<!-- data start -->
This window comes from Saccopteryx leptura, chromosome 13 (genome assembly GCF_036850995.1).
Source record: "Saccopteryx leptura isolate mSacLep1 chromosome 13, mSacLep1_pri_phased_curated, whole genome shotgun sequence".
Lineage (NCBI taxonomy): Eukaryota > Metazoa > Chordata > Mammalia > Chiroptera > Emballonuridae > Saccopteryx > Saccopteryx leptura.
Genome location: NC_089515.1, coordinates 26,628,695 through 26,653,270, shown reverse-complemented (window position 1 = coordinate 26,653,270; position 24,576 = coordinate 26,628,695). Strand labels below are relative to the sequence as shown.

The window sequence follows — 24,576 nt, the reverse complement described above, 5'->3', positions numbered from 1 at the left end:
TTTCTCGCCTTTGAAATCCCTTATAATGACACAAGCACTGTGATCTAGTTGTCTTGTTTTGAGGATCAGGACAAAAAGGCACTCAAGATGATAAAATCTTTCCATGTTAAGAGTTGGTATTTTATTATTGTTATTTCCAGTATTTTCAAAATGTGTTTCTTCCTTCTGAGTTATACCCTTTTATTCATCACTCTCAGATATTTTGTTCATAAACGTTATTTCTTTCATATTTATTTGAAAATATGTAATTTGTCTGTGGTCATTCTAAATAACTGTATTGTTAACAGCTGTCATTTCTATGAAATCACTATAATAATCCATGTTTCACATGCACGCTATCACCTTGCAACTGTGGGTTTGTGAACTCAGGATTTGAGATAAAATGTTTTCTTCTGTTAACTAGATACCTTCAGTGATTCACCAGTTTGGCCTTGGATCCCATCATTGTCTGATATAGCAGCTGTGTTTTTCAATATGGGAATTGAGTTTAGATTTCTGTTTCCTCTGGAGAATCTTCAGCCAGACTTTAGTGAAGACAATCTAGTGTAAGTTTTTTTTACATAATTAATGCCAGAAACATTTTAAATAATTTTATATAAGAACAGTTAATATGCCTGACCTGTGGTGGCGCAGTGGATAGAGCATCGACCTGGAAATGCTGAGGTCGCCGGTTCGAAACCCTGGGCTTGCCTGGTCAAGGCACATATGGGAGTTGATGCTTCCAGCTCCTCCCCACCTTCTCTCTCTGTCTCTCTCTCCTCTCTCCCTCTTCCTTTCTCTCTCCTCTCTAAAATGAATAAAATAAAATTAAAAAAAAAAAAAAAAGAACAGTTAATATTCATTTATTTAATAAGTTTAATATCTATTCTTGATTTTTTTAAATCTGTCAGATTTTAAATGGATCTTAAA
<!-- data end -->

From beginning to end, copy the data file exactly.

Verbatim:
This window comes from Saccopteryx leptura, chromosome 13 (genome assembly GCF_036850995.1).
Source record: "Saccopteryx leptura isolate mSacLep1 chromosome 13, mSacLep1_pri_phased_curated, whole genome shotgun sequence".
Lineage (NCBI taxonomy): Eukaryota > Metazoa > Chordata > Mammalia > Chiroptera > Emballonuridae > Saccopteryx > Saccopteryx leptura.
Genome location: NC_089515.1, coordinates 26,628,695 through 26,653,270, shown reverse-complemented (window position 1 = coordinate 26,653,270; position 24,576 = coordinate 26,628,695). Strand labels below are relative to the sequence as shown.

The window sequence follows — 24,576 nt, the reverse complement described above, 5'->3', positions numbered from 1 at the left end:
TTTCTCGCCTTTGAAATCCCTTATAATGACACAAGCACTGTGATCTAGTTGTCTTGTTTTGAGGATCAGGACAAAAAGGCACTCAAGATGATAAAATCTTTCCATGTTAAGAGTTGGTATTTTATTATTGTTATTTCCAGTATTTTCAAAATGTGTTTCTTCCTTCTGAGTTATACCCTTTTATTCATCACTCTCAGATATTTTGTTCATAAACGTTATTTCTTTCATATTTATTTGAAAATATGTAATTTGTCTGTGGTCATTCTAAATAACTGTATTGTTAACAGCTGTCATTTCTATGAAATCACTATAATAATCCATGTTTCACATGCACGCTATCACCTTGCAACTGTGGGTTTGTGAACTCAGGATTTGAGATAAAATGTTTTCTTCTGTTAACTAGATACCTTCAGTGATTCACCAGTTTGGCCTTGGATCCCATCATTGTCTGATATAGCAGCTGTGTTTTTCAATATGGGAATTGAGTTTAGATTTCTGTTTCCTCTGGAGAATCTTCAGCCAGACTTTAGTGAAGACAATCTAGTGTAAGTTTTTTTTACATAATTAATGCCAGAAACATTTTAAATAATTTTATATAAGAACAGTTAATATGCCTGACCTGTGGTGGCGCAGTGGATAGAGCATCGACCTGGAAATGCTGAGGTCGCCGGTTCGAAACCCTGGGCTTGCCTGGTCAAGGCACATATGGGAGTTGATGCTTCCAGCTCCTCCCCACCTTCTCTCTCTGTCTCTCTCTCCTCTCTCCCTCTTCCTTTCTCTCTCCTCTCTAAAATGAATAAAATAAAATTAAAAAAAAAAAAAAAAGAACAGTTAATATTCATTTATTTAATAAGTTTAATATCTATTCTTGATTTTTTTAAATCTGTCAGATTTTAAATGGATCTTAAA